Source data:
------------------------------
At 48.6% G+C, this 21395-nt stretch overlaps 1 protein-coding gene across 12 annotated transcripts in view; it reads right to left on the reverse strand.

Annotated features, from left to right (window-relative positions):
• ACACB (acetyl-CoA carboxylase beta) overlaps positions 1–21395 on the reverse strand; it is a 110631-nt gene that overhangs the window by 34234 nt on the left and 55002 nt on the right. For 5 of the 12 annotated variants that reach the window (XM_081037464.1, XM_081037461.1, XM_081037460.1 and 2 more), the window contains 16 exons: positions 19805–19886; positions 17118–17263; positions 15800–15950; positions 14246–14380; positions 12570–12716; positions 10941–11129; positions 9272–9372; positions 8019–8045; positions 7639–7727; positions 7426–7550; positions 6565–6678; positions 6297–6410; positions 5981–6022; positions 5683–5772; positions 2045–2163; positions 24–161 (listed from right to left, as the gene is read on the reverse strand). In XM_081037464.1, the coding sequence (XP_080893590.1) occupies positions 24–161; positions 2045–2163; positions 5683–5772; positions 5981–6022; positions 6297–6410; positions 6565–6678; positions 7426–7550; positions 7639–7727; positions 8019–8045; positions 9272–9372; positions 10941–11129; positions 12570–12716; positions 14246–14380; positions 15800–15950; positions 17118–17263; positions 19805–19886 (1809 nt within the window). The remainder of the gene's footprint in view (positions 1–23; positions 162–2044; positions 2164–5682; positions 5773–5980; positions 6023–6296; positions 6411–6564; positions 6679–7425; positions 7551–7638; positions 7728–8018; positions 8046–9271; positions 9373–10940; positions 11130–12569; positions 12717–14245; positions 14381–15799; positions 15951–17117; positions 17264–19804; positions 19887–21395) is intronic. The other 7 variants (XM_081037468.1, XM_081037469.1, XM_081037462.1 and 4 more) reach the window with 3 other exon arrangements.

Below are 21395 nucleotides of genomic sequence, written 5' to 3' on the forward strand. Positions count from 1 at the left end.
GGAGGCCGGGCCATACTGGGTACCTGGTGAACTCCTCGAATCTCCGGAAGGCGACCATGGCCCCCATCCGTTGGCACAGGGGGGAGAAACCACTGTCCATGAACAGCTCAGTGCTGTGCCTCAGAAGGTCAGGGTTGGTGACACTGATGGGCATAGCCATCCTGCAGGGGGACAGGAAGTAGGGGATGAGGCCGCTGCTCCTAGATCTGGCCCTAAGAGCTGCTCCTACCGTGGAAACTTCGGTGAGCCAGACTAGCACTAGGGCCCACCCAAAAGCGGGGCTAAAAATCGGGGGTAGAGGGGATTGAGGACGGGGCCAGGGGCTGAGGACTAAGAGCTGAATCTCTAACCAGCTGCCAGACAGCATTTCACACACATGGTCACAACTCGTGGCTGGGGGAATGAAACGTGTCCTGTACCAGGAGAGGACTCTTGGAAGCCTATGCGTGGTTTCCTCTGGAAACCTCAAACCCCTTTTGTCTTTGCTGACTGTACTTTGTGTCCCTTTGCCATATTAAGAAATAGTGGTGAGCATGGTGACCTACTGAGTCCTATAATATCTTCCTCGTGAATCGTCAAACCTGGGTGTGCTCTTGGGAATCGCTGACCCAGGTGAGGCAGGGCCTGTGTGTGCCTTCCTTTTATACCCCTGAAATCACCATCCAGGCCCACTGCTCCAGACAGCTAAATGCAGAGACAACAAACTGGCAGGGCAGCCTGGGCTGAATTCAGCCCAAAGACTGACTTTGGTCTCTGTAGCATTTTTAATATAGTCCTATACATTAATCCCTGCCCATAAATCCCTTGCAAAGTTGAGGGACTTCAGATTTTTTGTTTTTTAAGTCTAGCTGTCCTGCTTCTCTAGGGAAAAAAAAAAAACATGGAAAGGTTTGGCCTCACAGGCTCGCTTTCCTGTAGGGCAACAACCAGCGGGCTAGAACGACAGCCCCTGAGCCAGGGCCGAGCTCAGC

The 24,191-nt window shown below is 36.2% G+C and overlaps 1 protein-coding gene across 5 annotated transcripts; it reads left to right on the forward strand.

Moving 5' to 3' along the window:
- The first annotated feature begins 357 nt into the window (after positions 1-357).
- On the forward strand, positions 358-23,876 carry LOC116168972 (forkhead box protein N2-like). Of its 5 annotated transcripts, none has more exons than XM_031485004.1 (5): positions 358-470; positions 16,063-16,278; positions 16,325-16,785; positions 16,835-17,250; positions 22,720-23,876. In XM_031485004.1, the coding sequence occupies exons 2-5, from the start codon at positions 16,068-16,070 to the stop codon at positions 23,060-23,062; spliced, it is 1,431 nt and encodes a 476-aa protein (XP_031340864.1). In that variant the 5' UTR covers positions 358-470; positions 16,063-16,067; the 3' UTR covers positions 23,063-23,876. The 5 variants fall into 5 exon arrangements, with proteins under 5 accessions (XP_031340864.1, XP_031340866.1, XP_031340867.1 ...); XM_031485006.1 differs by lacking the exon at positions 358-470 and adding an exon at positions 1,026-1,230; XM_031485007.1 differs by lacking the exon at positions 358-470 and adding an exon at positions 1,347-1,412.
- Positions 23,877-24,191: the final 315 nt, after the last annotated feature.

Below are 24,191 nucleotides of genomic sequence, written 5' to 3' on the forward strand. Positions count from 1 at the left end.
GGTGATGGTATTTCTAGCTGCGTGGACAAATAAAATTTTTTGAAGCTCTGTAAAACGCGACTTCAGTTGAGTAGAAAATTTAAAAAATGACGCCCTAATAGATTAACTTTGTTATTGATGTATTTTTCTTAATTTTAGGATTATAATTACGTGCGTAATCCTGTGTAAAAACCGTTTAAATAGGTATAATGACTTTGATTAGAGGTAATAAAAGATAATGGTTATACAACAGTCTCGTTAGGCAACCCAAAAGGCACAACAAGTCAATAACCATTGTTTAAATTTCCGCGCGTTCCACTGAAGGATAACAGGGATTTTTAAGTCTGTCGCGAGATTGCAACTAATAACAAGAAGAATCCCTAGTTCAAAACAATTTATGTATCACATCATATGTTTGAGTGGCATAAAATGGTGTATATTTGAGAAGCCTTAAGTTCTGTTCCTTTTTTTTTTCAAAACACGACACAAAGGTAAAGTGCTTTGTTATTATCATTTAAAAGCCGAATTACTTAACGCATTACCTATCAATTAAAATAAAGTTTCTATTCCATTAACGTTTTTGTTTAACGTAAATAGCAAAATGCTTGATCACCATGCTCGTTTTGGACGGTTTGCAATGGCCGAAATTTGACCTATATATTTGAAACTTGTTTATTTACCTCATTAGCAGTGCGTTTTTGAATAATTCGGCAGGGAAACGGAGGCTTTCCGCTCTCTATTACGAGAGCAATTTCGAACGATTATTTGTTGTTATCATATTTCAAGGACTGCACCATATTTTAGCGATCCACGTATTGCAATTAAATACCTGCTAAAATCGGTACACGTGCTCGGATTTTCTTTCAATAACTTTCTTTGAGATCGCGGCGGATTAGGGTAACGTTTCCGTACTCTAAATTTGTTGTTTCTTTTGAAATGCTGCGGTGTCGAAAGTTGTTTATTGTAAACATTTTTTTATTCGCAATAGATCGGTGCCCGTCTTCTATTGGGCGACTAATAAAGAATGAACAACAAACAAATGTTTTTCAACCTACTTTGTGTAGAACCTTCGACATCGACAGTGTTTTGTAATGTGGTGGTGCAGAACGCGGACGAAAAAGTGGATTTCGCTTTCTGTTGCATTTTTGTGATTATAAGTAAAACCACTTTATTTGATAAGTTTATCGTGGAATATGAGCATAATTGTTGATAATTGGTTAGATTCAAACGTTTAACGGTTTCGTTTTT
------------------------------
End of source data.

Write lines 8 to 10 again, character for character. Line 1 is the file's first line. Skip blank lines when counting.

- The first annotated feature begins 357 nt into the window (after positions 1-357).
- On the forward strand, positions 358-23,876 carry LOC116168972 (forkhead box protein N2-like). Of its 5 annotated transcripts, none has more exons than XM_031485004.1 (5): positions 358-470; positions 16,063-16,278; positions 16,325-16,785; positions 16,835-17,250; positions 22,720-23,876. In XM_031485004.1, the coding sequence occupies exons 2-5, from the start codon at positions 16,068-16,070 to the stop codon at positions 23,060-23,062; spliced, it is 1,431 nt and encodes a 476-aa protein (XP_031340864.1). In that variant the 5' UTR covers positions 358-470; positions 16,063-16,067; the 3' UTR covers positions 23,063-23,876. The 5 variants fall into 5 exon arrangements, with proteins under 5 accessions (XP_031340864.1, XP_031340866.1, XP_031340867.1 ...); XM_031485006.1 differs by lacking the exon at positions 358-470 and adding an exon at positions 1,026-1,230; XM_031485007.1 differs by lacking the exon at positions 358-470 and adding an exon at positions 1,347-1,412.
- Positions 23,877-24,191: the final 315 nt, after the last annotated feature.